Built with an Eye Towards the Heavens

April 22, 2010

South America is full of places with fascinating histories. From the mighty Inca civilization cradled in Cusco, to the mysterious islands of Lake Titicaca, to the ravaged silver mines of Potosí, the continent is distingushed by a rich past. But the modern capital of Brazil has an entirely unique story to tell. There is no other city like Brasilia, at least on this planet.

National Museum

The first striking observation in Brasilia is made just by looking up. The enormous sky seems to continues on forever. After transiting in the city for a short while, you realize that this place has been designed strictly for the automobile. Nothing is built on a human scale. But the most powerful feature of Brasilia sinks in when you look at the buildings around you. The architecture is remarkable.

Congressional Building

In the present day, close to four million people live in this metropolis. But 50 years ago, there was nothing here. Brasilia was planned and created in an extraordinary span of five years between 1956 and 1960. The newly-elected president of Brazil, Juscelino Kubitschek , knew that if his wish for a new capital was ever going to be fulfilled, he would have to inaugurate it before his five year term was over. He entrusted the design of the city to planner Lucio Costa and to Oscar Niemeyer, a forward-thinking and controversial Brazilian architect. What emerged was a planned city unlike any other: a metropolis with the layout of an airplane, where residential, commercial, hotel, banking, and governmental buildings were separated into disparate areas. Niemeyer, a communist, aimed for a idealistic utopia where the blue-collar and the upper class would work, shop, and even live together. On this level, Brasilia is a total failure. The low-income working class have been pushed out of Brasilia proper, and now live in completely different cities. They commute in by bus to a place where the residents own new cars, shop and dine at high-end shopping malls, and live apart from the poverty outside of their borders. Brazil is a country highly segregated by social class. Brasilia takes this unfortunate occurrence to an extreme.

In some ways, Brasilia is similar to my home of Washington D.C. Both are capital cities. Both have a long grassy esplanade in the heart of the city. And both are filled with governmental buildings and nationalistic monuments. But here is where the comparison ends. Imagine if the D.C. Mall was lined on both sides by six lane highways, soul-crushing skyscrapers, and gigantic shopping malls. In addition, a majority of residents live in super-blocks filled with eight-story housing units. There is no subway system, and everything is far from everything else. This adds up to a cold and alienating experience for the pedestrian. You walk by more parking lots than human beings. Even around the impressive monuments, there is little landscaping besides cold, hard, concrete. In the city center, street-level businesses are nearly nowhere to be seen. It's as if the archetype of the American suburb has been taken to its frightening conclusion. Brasilia is a compelling place to visit, but I would never dream of living there.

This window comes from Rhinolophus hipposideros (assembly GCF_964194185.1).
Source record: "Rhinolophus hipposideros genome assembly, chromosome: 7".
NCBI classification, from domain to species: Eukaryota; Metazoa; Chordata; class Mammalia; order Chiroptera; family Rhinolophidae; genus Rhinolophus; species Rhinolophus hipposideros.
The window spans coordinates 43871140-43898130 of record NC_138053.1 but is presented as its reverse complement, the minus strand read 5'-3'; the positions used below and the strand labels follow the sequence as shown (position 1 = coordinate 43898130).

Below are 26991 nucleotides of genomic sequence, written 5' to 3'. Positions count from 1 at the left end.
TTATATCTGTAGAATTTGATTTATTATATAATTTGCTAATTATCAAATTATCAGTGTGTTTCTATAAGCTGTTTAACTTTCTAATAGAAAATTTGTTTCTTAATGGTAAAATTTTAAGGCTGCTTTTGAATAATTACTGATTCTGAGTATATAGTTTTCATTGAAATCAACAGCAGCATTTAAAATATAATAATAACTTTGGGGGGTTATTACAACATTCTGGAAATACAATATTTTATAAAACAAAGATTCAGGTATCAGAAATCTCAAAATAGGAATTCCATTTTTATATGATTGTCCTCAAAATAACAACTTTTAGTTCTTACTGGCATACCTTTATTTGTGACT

JK Monument

City planning aside, Niemeyer's modernist imprint on Brasilia is impressive. His buildings provoke reaction in the viewer. Any architecture buff will want to not only tour the city during the day but also after dark.

Supreme Court

Niemeyer's futurist vision for the city has given others license to experiment with cutting-edge design. In particular, the Ponte JK is a marvel of engineering and must be one of the most beautiful bridges in the world.

You know that a place is one-of-a-kind when even the McDonald's is architecturally significant.

All of the futuristic design, in addition to the feeling of alienation one feels while being in Brasilia, has had an impact on spirituality in the metropolis. Brasilia is home to a high concentration of religious beliefs and cults. Some of these interpret Christianity in a new light, while some even worship alien gods. This idiosyncrasy is in turn reflected in the designs of their sanctuaries, such as the mesmerizing stained glass interior of the Church of Dom Bosco, or the seven-faced pyramid of the Templo da Boa Vontade.

Interior of Templo da Boa Vontade

While the goal of creating a modern utopia fell short, there's no denying that Brasilia is a special place. It is the only city created in the 20th century denominated as a UNESCO World Heritage site. It's home to the greatest density of modernist architecture on the planet. And if visitors from another world come visit us one day, I believe humans have succeeded in creating a city where they might feel more at home. Perhaps the true goals of Brasilia's founders would then be fulfilled.


1 comment :

  1. What a piece of art! The photos are breathtaking and I can sense your positive attitude in the writing. I would love to see it published, so I can flip through it. One suggestion is to index the blog by country on the left side so one can easily click on the country of interest without being overwhelmed by sensory overload.